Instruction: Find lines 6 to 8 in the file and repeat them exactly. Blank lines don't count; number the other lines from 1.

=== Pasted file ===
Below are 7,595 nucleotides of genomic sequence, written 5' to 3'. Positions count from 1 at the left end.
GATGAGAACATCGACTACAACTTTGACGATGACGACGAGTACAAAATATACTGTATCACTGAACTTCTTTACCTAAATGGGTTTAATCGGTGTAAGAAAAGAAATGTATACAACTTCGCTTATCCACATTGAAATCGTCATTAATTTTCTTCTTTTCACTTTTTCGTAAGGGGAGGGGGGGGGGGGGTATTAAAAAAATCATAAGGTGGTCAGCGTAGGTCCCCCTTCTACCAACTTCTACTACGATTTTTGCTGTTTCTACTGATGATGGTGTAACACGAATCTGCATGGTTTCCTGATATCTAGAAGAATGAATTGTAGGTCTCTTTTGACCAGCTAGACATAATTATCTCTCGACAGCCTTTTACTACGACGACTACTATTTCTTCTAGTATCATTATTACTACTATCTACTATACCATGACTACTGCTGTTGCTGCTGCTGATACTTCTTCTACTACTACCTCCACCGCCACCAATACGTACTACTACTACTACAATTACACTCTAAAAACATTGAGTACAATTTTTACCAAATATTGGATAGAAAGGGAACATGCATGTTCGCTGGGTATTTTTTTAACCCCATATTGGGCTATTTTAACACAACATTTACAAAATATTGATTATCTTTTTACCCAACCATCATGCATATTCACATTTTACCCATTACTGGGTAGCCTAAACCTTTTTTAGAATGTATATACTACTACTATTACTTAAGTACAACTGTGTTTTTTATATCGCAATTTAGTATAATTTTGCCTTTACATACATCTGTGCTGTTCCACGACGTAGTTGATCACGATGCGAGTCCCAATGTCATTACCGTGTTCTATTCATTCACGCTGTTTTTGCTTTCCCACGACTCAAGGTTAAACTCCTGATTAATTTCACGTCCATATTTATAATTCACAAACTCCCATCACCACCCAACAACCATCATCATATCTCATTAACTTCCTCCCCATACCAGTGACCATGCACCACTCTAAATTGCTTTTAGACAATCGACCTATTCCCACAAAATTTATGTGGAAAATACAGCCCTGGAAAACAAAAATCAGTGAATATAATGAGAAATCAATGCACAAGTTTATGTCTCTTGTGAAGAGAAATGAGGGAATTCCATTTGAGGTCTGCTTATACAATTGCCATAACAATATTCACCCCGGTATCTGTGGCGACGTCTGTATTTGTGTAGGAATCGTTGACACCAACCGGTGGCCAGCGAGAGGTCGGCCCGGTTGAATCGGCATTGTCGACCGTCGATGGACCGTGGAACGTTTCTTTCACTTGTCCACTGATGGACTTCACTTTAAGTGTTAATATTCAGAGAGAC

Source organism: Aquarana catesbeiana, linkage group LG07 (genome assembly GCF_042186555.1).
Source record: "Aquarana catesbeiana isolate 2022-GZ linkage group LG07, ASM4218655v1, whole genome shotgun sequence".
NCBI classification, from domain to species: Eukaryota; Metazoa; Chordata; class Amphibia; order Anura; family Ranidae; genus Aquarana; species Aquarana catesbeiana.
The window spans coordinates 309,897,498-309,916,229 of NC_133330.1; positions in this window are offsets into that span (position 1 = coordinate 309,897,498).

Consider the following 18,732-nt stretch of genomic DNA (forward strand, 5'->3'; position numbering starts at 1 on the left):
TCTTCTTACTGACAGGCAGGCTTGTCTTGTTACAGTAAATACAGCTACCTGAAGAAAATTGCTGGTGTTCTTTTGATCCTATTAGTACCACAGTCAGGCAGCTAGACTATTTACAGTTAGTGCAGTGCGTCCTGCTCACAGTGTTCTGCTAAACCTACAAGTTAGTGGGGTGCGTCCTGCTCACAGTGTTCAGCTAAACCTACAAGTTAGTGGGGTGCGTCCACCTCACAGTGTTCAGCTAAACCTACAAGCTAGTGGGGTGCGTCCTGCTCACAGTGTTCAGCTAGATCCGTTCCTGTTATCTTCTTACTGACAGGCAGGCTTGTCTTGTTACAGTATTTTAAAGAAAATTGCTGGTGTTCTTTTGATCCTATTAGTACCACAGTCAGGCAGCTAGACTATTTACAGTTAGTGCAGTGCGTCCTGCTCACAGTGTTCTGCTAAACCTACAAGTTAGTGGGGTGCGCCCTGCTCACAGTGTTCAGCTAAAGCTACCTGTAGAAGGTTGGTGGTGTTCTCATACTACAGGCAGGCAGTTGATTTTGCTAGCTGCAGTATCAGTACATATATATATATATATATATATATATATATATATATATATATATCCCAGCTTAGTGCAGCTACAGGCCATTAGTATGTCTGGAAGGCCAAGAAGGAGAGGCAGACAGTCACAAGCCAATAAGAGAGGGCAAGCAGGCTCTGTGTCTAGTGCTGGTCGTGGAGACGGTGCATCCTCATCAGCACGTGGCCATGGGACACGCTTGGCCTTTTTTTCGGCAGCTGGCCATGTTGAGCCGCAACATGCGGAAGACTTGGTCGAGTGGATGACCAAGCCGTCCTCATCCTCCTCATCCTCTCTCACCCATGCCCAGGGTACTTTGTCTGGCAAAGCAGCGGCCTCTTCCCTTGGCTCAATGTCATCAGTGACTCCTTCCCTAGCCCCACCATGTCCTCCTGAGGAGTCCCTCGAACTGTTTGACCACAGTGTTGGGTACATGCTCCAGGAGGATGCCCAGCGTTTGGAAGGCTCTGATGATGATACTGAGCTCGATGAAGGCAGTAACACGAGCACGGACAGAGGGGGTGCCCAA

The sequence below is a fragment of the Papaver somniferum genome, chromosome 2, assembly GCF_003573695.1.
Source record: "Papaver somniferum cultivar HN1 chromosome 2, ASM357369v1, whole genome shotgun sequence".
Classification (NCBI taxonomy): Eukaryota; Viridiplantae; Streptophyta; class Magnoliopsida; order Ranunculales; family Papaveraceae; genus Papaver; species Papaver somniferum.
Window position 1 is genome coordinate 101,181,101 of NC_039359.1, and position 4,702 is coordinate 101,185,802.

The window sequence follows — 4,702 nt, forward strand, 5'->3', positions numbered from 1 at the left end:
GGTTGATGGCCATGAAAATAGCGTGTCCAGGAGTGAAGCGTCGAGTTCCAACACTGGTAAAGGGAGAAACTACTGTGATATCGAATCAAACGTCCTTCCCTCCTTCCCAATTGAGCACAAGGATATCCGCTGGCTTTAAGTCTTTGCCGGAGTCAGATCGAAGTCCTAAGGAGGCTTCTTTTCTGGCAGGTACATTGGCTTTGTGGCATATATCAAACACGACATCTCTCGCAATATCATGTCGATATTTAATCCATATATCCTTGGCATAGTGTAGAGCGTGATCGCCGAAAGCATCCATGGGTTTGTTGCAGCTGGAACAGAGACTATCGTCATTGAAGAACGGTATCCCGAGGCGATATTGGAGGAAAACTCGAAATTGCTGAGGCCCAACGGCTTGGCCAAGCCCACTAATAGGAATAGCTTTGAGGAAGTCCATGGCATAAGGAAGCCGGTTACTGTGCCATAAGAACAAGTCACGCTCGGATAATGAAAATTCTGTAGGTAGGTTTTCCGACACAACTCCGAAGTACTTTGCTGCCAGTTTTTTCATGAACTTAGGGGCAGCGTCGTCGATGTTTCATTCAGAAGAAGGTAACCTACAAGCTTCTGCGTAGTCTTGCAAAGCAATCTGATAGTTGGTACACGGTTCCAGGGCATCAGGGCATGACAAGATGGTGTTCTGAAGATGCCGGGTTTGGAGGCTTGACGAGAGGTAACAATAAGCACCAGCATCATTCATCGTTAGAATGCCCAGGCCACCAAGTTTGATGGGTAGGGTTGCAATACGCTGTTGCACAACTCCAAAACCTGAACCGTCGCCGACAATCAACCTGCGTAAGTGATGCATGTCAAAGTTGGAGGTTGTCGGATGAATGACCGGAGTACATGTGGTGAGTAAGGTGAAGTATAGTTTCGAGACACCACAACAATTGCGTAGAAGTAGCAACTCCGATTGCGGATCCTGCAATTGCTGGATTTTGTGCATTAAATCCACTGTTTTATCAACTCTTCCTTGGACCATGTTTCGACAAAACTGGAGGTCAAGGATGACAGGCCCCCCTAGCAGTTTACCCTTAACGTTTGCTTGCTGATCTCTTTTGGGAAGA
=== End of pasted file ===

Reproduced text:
The window spans coordinates 309,897,498-309,916,229 of NC_133330.1; positions in this window are offsets into that span (position 1 = coordinate 309,897,498).

Consider the following 18,732-nt stretch of genomic DNA (forward strand, 5'->3'; position numbering starts at 1 on the left):
TCTTCTTACTGACAGGCAGGCTTGTCTTGTTACAGTAAATACAGCTACCTGAAGAAAATTGCTGGTGTTCTTTTGATCCTATTAGTACCACAGTCAGGCAGCTAGACTATTTACAGTTAGTGCAGTGCGTCCTGCTCACAGTGTTCTGCTAAACCTACAAGTTAGTGGGGTGCGTCCTGCTCACAGTGTTCAGCTAAACCTACAAGTTAGTGGGGTGCGTCCACCTCACAGTGTTCAGCTAAACCTACAAGCTAGTGGGGTGCGTCCTGCTCACAGTGTTCAGCTAGATCCGTTCCTGTTATCTTCTTACTGACAGGCAGGCTTGTCTTGTTACAGTATTTTAAAGAAAATTGCTGGTGTTCTTTTGATCCTATTAGTACCACAGTCAGGCAGCTAGACTATTTACAGTTAGTGCAGTGCGTCCTGCTCACAGTGTTCTGCTAAACCTACAAGTTAGTGGGGTGCGCCCTGCTCACAGTGTTCAGCTAAAGCTACCTGTAGAAGGTTGGTGGTGTTCTCATACTACAGGCAGGCAGTTGATTTTGCTAGCTGCAGTATCAGTACATATATATATATATATATATATATATATATATATATATATATATCCCAGCTTAGTGCAGCTACAGGCCATTAGTATGTCTGGAAGGCCAAGAAGGAGAGGCAGACAGTCACAAGCCAATAAGAGAGGGCAAGCAGGCTCTGTGTCTAGTGCTGGTCGTGGAGACGGTGCATCCTCATCAGCACGTGGCCATGGGACACGCTTGGCCTTTTTTTCGGCAGCTGGCCATGTTGAGCCGCAACATGCGGAAGACTTGGTCGAGTGGATGACCAAGCCGTCCTCATCCTCCTCATCCTCTCTCACCCATGCCCAGGGTACTTTGTCTGGCAAAGCAGCGGCCTCTTCCCTTGGCTCAATGTCATCAGTGACTCCTTCCCTAGCCCCACCATGTCCTCCTGAGGAGTCCCTCGAACTGTTTGACCACAGTGTTGGGTACATGCTCCAGGAGGATGCCCAGCGTTTGGAAGGCTCTGATGATGATACTGAGCTCGATGAAGGCAGTAACACGAGCACGGACAGAGGGGGTGCCCAA